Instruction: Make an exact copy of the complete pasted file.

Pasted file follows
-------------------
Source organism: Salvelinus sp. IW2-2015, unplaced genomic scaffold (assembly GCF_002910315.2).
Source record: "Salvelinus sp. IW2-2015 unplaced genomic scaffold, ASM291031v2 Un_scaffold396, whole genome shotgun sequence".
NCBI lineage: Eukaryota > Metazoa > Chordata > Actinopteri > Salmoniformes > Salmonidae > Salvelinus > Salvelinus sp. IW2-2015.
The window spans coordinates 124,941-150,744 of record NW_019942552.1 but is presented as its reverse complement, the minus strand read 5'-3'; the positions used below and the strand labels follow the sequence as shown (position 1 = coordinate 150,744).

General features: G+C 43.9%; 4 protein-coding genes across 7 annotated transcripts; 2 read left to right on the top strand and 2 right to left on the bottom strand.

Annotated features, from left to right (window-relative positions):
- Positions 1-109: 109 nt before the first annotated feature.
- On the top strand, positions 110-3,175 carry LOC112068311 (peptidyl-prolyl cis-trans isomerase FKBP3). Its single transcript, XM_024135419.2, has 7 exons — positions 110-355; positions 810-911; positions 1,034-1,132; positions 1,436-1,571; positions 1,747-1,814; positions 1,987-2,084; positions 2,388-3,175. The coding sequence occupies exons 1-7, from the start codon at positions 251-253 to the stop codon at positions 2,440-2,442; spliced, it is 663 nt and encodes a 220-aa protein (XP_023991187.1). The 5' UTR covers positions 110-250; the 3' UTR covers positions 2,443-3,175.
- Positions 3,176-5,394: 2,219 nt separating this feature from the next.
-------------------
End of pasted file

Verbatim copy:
Source organism: Salvelinus sp. IW2-2015, unplaced genomic scaffold (assembly GCF_002910315.2).
Source record: "Salvelinus sp. IW2-2015 unplaced genomic scaffold, ASM291031v2 Un_scaffold396, whole genome shotgun sequence".
NCBI lineage: Eukaryota > Metazoa > Chordata > Actinopteri > Salmoniformes > Salmonidae > Salvelinus > Salvelinus sp. IW2-2015.
The window spans coordinates 124,941-150,744 of record NW_019942552.1 but is presented as its reverse complement, the minus strand read 5'-3'; the positions used below and the strand labels follow the sequence as shown (position 1 = coordinate 150,744).

General features: G+C 43.9%; 4 protein-coding genes across 7 annotated transcripts; 2 read left to right on the top strand and 2 right to left on the bottom strand.

Annotated features, from left to right (window-relative positions):
- Positions 1-109: 109 nt before the first annotated feature.
- On the top strand, positions 110-3,175 carry LOC112068311 (peptidyl-prolyl cis-trans isomerase FKBP3). Its single transcript, XM_024135419.2, has 7 exons — positions 110-355; positions 810-911; positions 1,034-1,132; positions 1,436-1,571; positions 1,747-1,814; positions 1,987-2,084; positions 2,388-3,175. The coding sequence occupies exons 1-7, from the start codon at positions 251-253 to the stop codon at positions 2,440-2,442; spliced, it is 663 nt and encodes a 220-aa protein (XP_023991187.1). The 5' UTR covers positions 110-250; the 3' UTR covers positions 2,443-3,175.
- Positions 3,176-5,394: 2,219 nt separating this feature from the next.